JOEY DEGRAW

Interview by Natalie K.
May 5, 2009
http://www.joeydegraw.com
http://www.youtube.com/user/voicedriven

Estrella: Just for the record can you state your name?
Joey: Joey Degraw.

Estrella: What did you do differently between your debut album, and your latest Say Something Strong?
Joey: Well, the last record was recorded without ever playing any of the songs live. That’s a major difference right there because they always change when you play them live.
Estrella: Did any of your songs change on Say Something Strong between when you wrote them and when you recorded them?
Joey: I played them live before I recorded them. I swore after that first record I would never make another one without playing them first.
Estrella: When you say live, do you mean for audiences?
Joey: More so you wind up doing them before an audience, definitely playing them through with a band.
Estrella: Have you been testing out your new material before you recorded it?
Joey: Yeah, I’ll play one or two at a show; a lot of times just one if I’m playing old material. When I’m touring I’ll play one or two new one’s just to play through them; you get better when you play through them.

Estrella: What’s the first single going to be?
Joey: I don’t know, I have not really thought about it in those sort of terms. The one’s I have been playing on television and radio shows have been “Another Mistake” probably because Joss (Stone) did it too which gave it some exposure. “Our Own Time”, I have been doing that one too. We are still talking about that stuff too, and as of today it looks like this record is going to be put out on a label called National Underground Records, that my brother (Gavin Degraw) and I started. We own a bar a bar in Manhattan called The National Underground and we are starting this label based out of the bar kind of thing. We are getting our distribution through Sony Red; apparently, it is not one hundred percent yet, but as of today I just had a conference call with them so it looks like it is going to happen.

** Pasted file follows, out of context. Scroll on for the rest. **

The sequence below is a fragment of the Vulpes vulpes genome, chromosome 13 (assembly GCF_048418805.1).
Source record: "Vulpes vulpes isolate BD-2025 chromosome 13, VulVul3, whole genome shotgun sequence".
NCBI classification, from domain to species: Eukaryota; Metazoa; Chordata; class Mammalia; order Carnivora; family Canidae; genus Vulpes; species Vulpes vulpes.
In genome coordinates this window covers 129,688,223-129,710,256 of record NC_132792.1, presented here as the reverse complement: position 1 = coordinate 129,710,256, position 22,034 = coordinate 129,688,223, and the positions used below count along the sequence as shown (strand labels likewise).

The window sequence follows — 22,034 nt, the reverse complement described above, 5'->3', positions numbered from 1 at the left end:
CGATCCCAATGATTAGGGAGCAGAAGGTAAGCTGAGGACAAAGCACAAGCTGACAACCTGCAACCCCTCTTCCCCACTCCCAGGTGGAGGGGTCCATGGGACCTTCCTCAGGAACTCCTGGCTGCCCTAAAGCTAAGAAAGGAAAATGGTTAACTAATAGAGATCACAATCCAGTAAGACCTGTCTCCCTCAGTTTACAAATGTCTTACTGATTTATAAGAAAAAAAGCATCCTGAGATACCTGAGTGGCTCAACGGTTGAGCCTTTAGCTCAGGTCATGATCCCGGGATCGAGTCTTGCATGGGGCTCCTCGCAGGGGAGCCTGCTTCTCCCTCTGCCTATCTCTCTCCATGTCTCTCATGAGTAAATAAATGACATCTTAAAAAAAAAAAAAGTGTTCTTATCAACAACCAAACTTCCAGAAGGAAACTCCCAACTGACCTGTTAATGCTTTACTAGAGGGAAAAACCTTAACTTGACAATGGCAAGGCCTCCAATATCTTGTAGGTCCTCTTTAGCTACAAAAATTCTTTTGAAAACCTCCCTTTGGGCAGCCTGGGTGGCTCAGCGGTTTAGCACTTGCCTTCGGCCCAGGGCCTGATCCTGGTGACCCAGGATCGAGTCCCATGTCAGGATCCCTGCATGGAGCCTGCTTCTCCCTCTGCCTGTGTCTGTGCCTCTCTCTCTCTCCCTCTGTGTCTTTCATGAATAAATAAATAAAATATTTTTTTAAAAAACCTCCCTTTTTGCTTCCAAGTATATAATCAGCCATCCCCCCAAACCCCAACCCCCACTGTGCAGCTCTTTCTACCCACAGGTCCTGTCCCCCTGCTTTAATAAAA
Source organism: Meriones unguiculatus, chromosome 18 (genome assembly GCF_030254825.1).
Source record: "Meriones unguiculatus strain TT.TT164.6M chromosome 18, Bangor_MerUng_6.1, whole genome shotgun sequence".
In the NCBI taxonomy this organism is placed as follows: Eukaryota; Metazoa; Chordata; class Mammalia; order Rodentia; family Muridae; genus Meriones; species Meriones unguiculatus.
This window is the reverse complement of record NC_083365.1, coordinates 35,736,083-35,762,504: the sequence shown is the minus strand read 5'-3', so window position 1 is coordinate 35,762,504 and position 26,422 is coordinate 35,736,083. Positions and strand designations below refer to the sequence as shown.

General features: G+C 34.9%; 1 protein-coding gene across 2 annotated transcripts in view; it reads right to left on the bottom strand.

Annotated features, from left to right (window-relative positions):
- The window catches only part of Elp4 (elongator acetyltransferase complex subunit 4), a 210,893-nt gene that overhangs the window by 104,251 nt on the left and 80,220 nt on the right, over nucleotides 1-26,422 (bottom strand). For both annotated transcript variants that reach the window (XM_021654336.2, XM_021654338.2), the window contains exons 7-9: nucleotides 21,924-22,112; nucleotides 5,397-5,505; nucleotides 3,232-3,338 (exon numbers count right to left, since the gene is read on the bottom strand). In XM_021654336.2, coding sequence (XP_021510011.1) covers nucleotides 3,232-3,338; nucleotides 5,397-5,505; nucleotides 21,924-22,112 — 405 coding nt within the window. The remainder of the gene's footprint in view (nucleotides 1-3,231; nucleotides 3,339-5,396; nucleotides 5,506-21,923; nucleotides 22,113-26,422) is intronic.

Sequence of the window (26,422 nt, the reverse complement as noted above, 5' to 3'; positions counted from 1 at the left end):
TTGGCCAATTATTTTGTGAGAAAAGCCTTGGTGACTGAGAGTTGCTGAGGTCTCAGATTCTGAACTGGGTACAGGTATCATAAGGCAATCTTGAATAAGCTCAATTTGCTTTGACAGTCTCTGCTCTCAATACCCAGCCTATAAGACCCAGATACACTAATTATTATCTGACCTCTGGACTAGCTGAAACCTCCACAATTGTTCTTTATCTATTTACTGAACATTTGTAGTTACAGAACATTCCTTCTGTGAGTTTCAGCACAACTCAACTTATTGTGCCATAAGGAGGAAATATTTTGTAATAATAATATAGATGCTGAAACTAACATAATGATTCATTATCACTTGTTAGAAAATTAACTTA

Estrella: Well that’s cool!
Joey: Yeah, it is pretty cool because of all the advantages of being on a major label without having to worry about satisfying their quotas or get involved with them artistically. It is more like a business partnership, not an artistic partnership.

Estrella: What wouldn’t you want to get artistically involved with them about?
Joey: Any kind of suggestion by them to me about music is I’m at a point where no. It almost seems like that’s the reason they aren’t musicians, because they aren’t musical. If everybody touches it, it’s dirty.
Estrella: You want it to be yours.
Joey: Yeah, it’s better the less it’s touched, the less infected it is.

Estrella: What is your song writing process usually entail?
Joey: I’m a topic driven writer. I like writing out of spite.
Estrella: So current events?